The end of this road

Well, here we are again. It feels like we were just here not too long ago, doesn’t it?

How did it come to this? How did we just wake up one day and realize that things weren’t the same anymore, that we just weren’t as compatible as used to be? And, most importantly, how were we going to move on from an impasse that was so crippling I couldn’t even wake up and stare you in the face?

I always thought that when I left the first time, it was because I hated the circumstances I was in: the place, the people, and the politics. And, indeed, that was a significant part of the reason I left. But even after I had come to a new place, with new people and hopefully less irksome politics, I realized that the problem lay not primarily in the circumstances of what I did, but more so in the nature of it, of what was behind all the things I never had any patience or regard for.

So when it finally hit me, crystal-clear and diamond-hard, I knew that I would have to leave you again. Not you, Corporate World, but you, Public Relations. I knew that I wasn’t happy with what we were doing anymore, and that I would have to take a huge step out of this bubble we had kept ourselves in for three years in order to find out if staying in the bubble was what I was ever meant to do in the first place. Make no mistake, it was a terrifying step, but one that I know now was necessary for me to regroup and discover what is most important to me when it comes to holding a job.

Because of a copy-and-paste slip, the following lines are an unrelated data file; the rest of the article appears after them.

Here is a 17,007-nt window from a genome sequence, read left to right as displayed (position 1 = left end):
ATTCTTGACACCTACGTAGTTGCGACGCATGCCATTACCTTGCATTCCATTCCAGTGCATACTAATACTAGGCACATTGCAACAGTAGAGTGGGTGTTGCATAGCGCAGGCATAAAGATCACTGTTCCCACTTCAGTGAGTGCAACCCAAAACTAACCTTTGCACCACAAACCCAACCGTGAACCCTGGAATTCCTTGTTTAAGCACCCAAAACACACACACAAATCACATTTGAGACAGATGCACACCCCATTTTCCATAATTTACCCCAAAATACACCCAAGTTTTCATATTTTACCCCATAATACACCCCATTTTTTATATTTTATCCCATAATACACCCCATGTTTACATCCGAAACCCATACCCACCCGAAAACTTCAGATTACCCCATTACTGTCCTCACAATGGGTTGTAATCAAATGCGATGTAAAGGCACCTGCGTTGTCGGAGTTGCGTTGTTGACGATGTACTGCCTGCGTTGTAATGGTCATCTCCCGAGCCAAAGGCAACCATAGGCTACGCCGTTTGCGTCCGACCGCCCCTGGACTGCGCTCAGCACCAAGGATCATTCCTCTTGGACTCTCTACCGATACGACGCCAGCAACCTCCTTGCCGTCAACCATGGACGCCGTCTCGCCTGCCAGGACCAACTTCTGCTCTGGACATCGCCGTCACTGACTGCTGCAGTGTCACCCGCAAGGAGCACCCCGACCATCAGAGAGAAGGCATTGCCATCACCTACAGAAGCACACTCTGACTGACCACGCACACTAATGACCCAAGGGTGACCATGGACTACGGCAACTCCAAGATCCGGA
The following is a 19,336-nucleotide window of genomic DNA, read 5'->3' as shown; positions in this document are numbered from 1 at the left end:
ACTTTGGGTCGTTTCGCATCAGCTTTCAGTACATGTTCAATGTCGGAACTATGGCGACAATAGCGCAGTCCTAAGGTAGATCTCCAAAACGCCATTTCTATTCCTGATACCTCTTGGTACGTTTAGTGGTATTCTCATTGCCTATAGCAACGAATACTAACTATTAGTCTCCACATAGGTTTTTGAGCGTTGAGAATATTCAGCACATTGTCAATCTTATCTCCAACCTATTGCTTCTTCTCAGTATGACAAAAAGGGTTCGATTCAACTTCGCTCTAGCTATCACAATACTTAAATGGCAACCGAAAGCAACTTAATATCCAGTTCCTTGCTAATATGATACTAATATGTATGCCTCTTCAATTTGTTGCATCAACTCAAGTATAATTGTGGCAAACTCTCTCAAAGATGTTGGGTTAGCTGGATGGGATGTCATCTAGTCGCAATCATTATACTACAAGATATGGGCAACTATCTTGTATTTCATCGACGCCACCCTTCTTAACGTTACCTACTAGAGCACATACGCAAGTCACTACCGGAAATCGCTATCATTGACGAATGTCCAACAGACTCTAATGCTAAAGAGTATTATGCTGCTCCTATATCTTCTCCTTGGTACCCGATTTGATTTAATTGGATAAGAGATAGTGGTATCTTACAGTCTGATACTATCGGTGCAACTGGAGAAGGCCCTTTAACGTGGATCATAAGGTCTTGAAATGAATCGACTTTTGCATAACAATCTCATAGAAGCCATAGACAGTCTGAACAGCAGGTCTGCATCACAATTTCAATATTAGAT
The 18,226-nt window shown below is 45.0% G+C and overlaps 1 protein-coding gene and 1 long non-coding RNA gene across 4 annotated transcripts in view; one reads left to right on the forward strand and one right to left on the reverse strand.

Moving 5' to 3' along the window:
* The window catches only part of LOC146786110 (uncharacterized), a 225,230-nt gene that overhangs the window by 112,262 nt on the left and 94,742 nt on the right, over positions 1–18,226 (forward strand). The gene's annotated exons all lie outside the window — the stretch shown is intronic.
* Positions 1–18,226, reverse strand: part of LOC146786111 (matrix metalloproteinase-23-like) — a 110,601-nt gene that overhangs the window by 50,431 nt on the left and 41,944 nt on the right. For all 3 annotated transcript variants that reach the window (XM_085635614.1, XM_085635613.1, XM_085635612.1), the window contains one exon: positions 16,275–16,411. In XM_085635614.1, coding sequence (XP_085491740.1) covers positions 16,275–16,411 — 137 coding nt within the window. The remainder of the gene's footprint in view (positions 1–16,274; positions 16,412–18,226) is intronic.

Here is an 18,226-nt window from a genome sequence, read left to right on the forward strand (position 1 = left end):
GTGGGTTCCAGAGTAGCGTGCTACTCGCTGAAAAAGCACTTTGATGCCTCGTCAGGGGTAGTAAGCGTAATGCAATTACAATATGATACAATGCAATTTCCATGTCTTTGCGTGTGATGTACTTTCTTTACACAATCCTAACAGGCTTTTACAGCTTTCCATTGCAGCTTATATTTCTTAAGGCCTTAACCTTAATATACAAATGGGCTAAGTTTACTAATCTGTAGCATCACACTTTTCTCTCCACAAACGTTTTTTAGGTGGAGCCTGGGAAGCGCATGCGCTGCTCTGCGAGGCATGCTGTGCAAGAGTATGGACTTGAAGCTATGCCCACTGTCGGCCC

Again, this isn’t entirely your fault. I think if ever the cliché “It’s not you, it’s me” were to be overused it would be in the case of the relationships that have nothing to do with my personal life. You had a lot to teach, and I did learn a lot from you, but it’s not your fault that we live in a society that values adulation more than transparency, relationships more than efficacy, and politics more than polemics. Once any or all of that changes, the landscape of what we do would mean so much more than just bowing to the source of our livelihood.

We had a good run, you and I. Three years, and not a single tear, despite all the rage and frustration. Of all the lessons you taught me, the most valuable ones were to always, always look at the big picture before drawing any conclusions, to trust my own instincts, and to depend on nobody but myself.  You were the very first part of my journey into the real world, and these lessons I will take with me to what can be deemed a completely new playing field. Let’s hope they will save me from striking out again.

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